Heron Gate: Testing Canada's rights-based approach to housing

Mass eviction in low-income community in Ottawa is 'litmus test' for Canada's promise to treat housing as a human right.

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    Timbercreek says it 'continues to maintain Heron Gate units' [Jillian Kestler-D'Amours/Al Jazeera]
    Timbercreek says it 'continues to maintain Heron Gate units' [Jillian Kestler-D'Amours/Al Jazeera]

    Ottawa, Canada - Margaret Alluker's backyard is overrun by tall blades of grass. The landlord used to mow the lawn, but she says that since she was handed an eviction notice, the maintenance work has all but stopped.

    Alluker is among more than 100 families in Heron Gate, a neighbourhood in the Canadian capital, Ottawa, who were told in May that they need to leave their modest townhouses by the end of September.

    "I had it in my mind that the eviction time is coming, and we don't know … what will happen next," Alluker told Al Jazeera earlier this month.

    The mother of four said she hasn't found a new house yet. Like many of her neighbours, she wants her landlord, mega-real estate firm Timbercreek Communities, to give her more time.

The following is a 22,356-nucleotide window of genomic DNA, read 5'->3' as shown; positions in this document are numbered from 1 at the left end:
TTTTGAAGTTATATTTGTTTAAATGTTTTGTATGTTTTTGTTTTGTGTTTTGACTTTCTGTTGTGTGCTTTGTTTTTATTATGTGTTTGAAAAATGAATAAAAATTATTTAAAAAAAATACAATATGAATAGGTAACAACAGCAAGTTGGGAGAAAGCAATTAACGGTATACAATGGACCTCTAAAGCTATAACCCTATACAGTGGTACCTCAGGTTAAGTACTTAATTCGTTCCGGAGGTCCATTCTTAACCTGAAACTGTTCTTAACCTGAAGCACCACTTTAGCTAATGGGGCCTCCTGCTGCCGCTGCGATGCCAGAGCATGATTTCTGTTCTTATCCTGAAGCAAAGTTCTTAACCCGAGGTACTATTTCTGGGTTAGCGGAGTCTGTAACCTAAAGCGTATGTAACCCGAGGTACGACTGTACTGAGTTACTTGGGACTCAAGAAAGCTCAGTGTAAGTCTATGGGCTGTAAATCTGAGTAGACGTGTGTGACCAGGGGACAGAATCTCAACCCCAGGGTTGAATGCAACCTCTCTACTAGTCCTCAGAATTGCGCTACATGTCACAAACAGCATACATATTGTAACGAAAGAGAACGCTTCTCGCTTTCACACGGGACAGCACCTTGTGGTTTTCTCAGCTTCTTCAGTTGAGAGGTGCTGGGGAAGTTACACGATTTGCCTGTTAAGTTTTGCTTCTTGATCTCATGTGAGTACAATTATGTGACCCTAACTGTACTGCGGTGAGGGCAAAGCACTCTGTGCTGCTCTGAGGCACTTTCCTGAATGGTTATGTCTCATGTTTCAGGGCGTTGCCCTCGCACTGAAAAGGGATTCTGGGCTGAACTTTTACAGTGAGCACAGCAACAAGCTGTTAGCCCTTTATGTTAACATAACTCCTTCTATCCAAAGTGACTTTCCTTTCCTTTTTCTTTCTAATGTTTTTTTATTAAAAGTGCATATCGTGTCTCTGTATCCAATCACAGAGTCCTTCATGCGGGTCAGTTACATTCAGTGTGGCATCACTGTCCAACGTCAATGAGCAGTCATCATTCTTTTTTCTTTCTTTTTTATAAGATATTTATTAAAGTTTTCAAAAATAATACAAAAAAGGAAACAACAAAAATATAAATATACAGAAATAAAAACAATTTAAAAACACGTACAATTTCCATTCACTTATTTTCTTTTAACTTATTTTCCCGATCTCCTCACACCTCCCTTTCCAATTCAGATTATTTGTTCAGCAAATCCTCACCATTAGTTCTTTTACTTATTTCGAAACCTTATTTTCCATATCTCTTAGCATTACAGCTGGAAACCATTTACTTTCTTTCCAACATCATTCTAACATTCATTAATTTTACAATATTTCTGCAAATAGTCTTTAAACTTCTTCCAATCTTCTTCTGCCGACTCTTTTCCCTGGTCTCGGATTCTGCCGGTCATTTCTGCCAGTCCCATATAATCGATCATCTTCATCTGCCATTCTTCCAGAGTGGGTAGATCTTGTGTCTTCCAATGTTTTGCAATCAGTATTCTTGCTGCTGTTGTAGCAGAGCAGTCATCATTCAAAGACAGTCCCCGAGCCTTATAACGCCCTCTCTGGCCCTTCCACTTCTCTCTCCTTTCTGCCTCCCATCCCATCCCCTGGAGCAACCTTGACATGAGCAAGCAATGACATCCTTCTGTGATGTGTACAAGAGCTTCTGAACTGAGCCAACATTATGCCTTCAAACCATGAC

But more than anything, Alluker said she doesn't want this situation to happen again.

    "We need the support of the government, especially to force the laws on landlords and have more affordable housing," said Alluker, who is also the secretary of the South Ottawa chapter of ACORN, a housing rights group active in low-income communities across Canada.

    "We need a long-term plan, [so] that next time something like that won't happen to any area of Ottawa."

    More than 100 families were told in May they needed to move out of their homes by September 30 [Jillian Kestler-D'Amours/Al Jazeera]

    The 'financialisation of housing'

    Timbercreek announced plans in May to demolish about 150 units in Heron Gate, to make way for a massive development project in the neighbourhood. The company has followed the provincial laws that regulate tenant evictions. 

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    In fact, it says it's gone "beyond the requirements of the law in providing relocation assistance" to displaced residents by offering three month's rent, as well as $1,530 ($2,000 Canadian) compensation and employing a relocation group to help tenants find other properties.